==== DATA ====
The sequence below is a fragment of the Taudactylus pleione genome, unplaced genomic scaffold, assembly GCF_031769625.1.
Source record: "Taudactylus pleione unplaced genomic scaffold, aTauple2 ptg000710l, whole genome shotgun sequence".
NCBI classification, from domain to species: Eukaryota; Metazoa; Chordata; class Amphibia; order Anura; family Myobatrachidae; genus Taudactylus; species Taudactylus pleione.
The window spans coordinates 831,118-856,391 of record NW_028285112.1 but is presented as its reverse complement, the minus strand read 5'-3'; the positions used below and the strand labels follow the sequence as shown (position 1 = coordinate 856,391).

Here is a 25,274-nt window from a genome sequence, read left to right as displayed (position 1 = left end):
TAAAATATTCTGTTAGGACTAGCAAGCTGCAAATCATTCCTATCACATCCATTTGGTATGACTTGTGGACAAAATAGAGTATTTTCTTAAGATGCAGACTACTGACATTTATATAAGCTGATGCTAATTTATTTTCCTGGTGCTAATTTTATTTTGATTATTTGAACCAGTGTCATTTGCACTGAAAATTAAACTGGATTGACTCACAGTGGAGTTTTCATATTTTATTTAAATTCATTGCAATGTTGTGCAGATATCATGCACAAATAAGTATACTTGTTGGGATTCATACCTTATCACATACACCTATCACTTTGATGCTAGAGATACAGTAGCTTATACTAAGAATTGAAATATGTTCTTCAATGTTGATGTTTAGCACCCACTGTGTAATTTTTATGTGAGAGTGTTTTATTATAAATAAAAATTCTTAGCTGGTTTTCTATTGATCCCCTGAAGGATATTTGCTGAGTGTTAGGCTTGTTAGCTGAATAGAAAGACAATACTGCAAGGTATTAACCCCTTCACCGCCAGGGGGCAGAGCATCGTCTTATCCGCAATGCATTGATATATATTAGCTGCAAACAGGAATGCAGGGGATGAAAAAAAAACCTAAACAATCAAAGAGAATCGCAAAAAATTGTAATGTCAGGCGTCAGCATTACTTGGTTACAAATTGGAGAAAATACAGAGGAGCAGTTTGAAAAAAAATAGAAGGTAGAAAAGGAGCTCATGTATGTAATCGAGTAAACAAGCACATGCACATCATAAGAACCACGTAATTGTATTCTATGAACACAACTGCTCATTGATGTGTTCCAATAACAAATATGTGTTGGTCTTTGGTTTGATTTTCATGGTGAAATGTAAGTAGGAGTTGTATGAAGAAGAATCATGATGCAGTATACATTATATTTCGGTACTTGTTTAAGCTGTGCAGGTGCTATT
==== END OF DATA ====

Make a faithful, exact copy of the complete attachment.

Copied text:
The sequence below is a fragment of the Taudactylus pleione genome, unplaced genomic scaffold, assembly GCF_031769625.1.
Source record: "Taudactylus pleione unplaced genomic scaffold, aTauple2 ptg000710l, whole genome shotgun sequence".
NCBI classification, from domain to species: Eukaryota; Metazoa; Chordata; class Amphibia; order Anura; family Myobatrachidae; genus Taudactylus; species Taudactylus pleione.
The window spans coordinates 831,118-856,391 of record NW_028285112.1 but is presented as its reverse complement, the minus strand read 5'-3'; the positions used below and the strand labels follow the sequence as shown (position 1 = coordinate 856,391).

Here is a 25,274-nt window from a genome sequence, read left to right as displayed (position 1 = left end):
TAAAATATTCTGTTAGGACTAGCAAGCTGCAAATCATTCCTATCACATCCATTTGGTATGACTTGTGGACAAAATAGAGTATTTTCTTAAGATGCAGACTACTGACATTTATATAAGCTGATGCTAATTTATTTTCCTGGTGCTAATTTTATTTTGATTATTTGAACCAGTGTCATTTGCACTGAAAATTAAACTGGATTGACTCACAGTGGAGTTTTCATATTTTATTTAAATTCATTGCAATGTTGTGCAGATATCATGCACAAATAAGTATACTTGTTGGGATTCATACCTTATCACATACACCTATCACTTTGATGCTAGAGATACAGTAGCTTATACTAAGAATTGAAATATGTTCTTCAATGTTGATGTTTAGCACCCACTGTGTAATTTTTATGTGAGAGTGTTTTATTATAAATAAAAATTCTTAGCTGGTTTTCTATTGATCCCCTGAAGGATATTTGCTGAGTGTTAGGCTTGTTAGCTGAATAGAAAGACAATACTGCAAGGTATTAACCCCTTCACCGCCAGGGGGCAGAGCATCGTCTTATCCGCAATGCATTGATATATATTAGCTGCAAACAGGAATGCAGGGGATGAAAAAAAAACCTAAACAATCAAAGAGAATCGCAAAAAATTGTAATGTCAGGCGTCAGCATTACTTGGTTACAAATTGGAGAAAATACAGAGGAGCAGTTTGAAAAAAAATAGAAGGTAGAAAAGGAGCTCATGTATGTAATCGAGTAAACAAGCACATGCACATCATAAGAACCACGTAATTGTATTCTATGAACACAACTGCTCATTGATGTGTTCCAATAACAAATATGTGTTGGTCTTTGGTTTGATTTTCATGGTGAAATGTAAGTAGGAGTTGTATGAAGAAGAATCATGATGCAGTATACATTATATTTCGGTACTTGTTTAAGCTGTGCAGGTGCTATT